Managing Challenging Behaviour and Meltdowns

Amber at her finest ~ covered in foam at a ‘Messy Play’ session.

Challenging behaviour and meltdowns are something that I deal with every day. After working in Childcare for 12 years, (6 years with children with additional needs,) nothing could prepare me for dealing with my own child’s challenging behaviour in the home environment. I have soon learnt that the relationship I had with my pupils is completely different to the emotional connection that I have with my own daughter, Amber (4.) I have learnt that certain strategies that may have worked with the children I looked after do not work with Amber.
I quickly had to learn the important huge difference between a ‘temper tantrum’ and a ‘meltdown.’ As Amber has Sensory Processing Disorder (SPD) with traits of ASD and ADHD, she can experience ‘Sensory Overloads’ and this often results in a ‘meltdown.’ This is when I describe that she is no longer in control of her emotions, I’m often describing that Amber is neither ‘naughty’ or ‘spoilt,’ these are meltdowns are occurring because there’s a sudden loud noise, a change of routine or she has become overwhelmed in a supermarket from the noise, the lights, the sheer volume of people. Amber has difficulty recognising that she’s feeling overwhelmed and therefore will display her feelings via kicking, hitting, pushing, throwing items, pushing her younger sister over, pulling stairgates off walls, thrashing herself about, banging walls or doors, spitting, screaming or shouting.

At 18-months-old I first noticed that Amber was a ‘sensory seeker,’ she would actively seek out anything that would provide a sensory input, for example, she enjoyed running the taps in any bathrooms and feeling the water run through her hands. I found that her temper tantrums were frequently and I was constantly told that this was “normal for her age,” and that she would “grow out of it.” By the age of 3 she became a big sister and I had prepared myself for her behaviour to become more challenging, the advice I was given was that this should only be a ‘stage’ and that after she was used to having a new baby in the family, then her behaviour would improve, however it didn’t, and as time went on she became increasingly worse, and would display on the whole as compliant in her Early Years setting but extremely challenging at home, she would target her baby sister by pulling her legs and trying to tip over her Moses basket, the jealousy she felt toward her baby sister was quite extreme. By the age of 4 I started to recognise certain things that Amber didn’t like, that she would avoid, for example, physical contact – she would only give out cuddles on her terms and when she did they were very tight cuddles! She also became anxious around unexpected loud noises like motorbikes when outside and she could hear aeroplanes and grass cutters long before I could! It was around her 4th birthday that I would say that Amber’s ‘extreme meltdowns’ started. These were sometimes around 10 times a day and some would last over an hour, and I found it incredibly difficult to deal with as it was such unknown territory for me. The main triggers for a meltdown are:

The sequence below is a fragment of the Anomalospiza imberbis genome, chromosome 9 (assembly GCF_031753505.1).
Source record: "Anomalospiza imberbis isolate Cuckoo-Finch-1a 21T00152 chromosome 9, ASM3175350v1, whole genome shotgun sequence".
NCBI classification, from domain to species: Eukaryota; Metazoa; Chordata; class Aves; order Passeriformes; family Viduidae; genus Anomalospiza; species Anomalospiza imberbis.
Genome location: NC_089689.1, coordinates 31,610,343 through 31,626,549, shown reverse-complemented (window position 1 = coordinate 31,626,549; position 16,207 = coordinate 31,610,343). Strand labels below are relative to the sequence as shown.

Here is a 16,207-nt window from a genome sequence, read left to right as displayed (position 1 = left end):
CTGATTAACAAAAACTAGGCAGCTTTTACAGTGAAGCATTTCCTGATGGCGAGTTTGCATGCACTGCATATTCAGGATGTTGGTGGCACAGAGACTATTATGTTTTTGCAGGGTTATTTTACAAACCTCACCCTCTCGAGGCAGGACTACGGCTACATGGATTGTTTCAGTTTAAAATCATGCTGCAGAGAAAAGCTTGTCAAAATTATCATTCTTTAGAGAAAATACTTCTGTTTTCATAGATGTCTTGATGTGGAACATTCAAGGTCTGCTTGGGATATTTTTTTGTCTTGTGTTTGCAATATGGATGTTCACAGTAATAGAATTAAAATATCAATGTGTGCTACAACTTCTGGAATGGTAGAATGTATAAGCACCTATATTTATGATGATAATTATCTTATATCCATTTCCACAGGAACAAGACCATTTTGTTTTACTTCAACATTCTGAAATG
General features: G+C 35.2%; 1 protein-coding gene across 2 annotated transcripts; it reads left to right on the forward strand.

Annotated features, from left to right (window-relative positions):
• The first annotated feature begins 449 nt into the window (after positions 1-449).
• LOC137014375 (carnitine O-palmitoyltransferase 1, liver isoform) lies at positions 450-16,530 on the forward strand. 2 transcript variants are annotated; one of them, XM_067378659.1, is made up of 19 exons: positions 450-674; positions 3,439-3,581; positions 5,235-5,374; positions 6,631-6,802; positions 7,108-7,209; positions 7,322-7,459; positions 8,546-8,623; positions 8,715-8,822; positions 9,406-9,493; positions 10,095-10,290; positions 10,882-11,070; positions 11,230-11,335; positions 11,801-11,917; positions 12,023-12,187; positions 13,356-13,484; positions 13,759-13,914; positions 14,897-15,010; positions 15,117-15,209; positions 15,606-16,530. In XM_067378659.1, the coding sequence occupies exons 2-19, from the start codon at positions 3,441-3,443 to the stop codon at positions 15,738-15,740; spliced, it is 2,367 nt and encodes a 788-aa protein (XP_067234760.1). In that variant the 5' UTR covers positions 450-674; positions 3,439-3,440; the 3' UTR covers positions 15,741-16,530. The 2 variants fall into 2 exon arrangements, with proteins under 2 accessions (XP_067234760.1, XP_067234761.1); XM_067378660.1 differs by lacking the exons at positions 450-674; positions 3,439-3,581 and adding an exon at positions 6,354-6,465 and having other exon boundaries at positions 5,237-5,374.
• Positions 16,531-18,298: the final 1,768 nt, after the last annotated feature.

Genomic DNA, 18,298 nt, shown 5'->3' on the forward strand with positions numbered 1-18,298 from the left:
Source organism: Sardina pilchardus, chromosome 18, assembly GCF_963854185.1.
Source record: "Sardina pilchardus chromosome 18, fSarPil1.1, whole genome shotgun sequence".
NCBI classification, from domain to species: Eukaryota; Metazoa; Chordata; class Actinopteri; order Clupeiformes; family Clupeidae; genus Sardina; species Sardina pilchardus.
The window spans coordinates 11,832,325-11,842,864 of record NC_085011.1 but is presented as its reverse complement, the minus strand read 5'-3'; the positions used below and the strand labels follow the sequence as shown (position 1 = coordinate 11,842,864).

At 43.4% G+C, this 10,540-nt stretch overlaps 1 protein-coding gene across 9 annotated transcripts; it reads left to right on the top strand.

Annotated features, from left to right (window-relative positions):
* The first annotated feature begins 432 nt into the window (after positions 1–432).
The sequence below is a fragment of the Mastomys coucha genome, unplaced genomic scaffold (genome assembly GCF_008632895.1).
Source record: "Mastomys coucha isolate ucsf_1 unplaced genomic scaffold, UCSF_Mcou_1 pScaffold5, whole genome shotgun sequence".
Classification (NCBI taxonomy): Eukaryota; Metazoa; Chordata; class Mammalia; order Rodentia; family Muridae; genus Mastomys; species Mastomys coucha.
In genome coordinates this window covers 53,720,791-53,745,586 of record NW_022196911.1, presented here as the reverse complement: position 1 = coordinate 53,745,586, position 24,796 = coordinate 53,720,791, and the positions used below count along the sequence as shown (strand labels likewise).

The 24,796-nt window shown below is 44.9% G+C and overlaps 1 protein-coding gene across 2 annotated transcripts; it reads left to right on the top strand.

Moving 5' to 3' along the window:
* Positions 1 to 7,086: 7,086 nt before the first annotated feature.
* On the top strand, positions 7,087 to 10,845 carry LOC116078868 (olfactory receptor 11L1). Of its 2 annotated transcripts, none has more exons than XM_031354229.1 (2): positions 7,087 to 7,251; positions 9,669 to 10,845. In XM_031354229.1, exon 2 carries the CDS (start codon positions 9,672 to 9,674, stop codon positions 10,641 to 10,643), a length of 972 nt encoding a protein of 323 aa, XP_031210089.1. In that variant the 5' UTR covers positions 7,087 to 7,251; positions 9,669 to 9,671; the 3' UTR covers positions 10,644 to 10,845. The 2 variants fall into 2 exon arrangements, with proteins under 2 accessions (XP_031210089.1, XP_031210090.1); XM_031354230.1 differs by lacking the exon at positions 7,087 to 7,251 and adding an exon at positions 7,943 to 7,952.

• Unexpected loud noises,

• Changes to routine – finds school holidays very difficult.

• Wanting something that she cannot have – usually centred around food, as Amber cannot tell when she feels full.

• Public places – usually indoors – supermarkets, libraries, sports halls, swimming pools, cinema, theatre.
I can usually gauge when Amber is on the verge of a meltdown, she becomes extremely restless, will talk quickly and will jump, clap her hands in front of her face or try and climb onto anything she can to jump off.

I use a range of strategies to help avoid a possible overload:

• Visuals – to display routines of what is happening during each day, traffic light system – to help Amber identify if she needs to free play (green,) find a calm activity such as playdough (orange,) or go to her ‘calm zone, (red.) I also use individual cue cards and fans, e.g to show ‘kind hands.’

• Always carry Ear defenders – in case of loud noise, e.g. at the train station.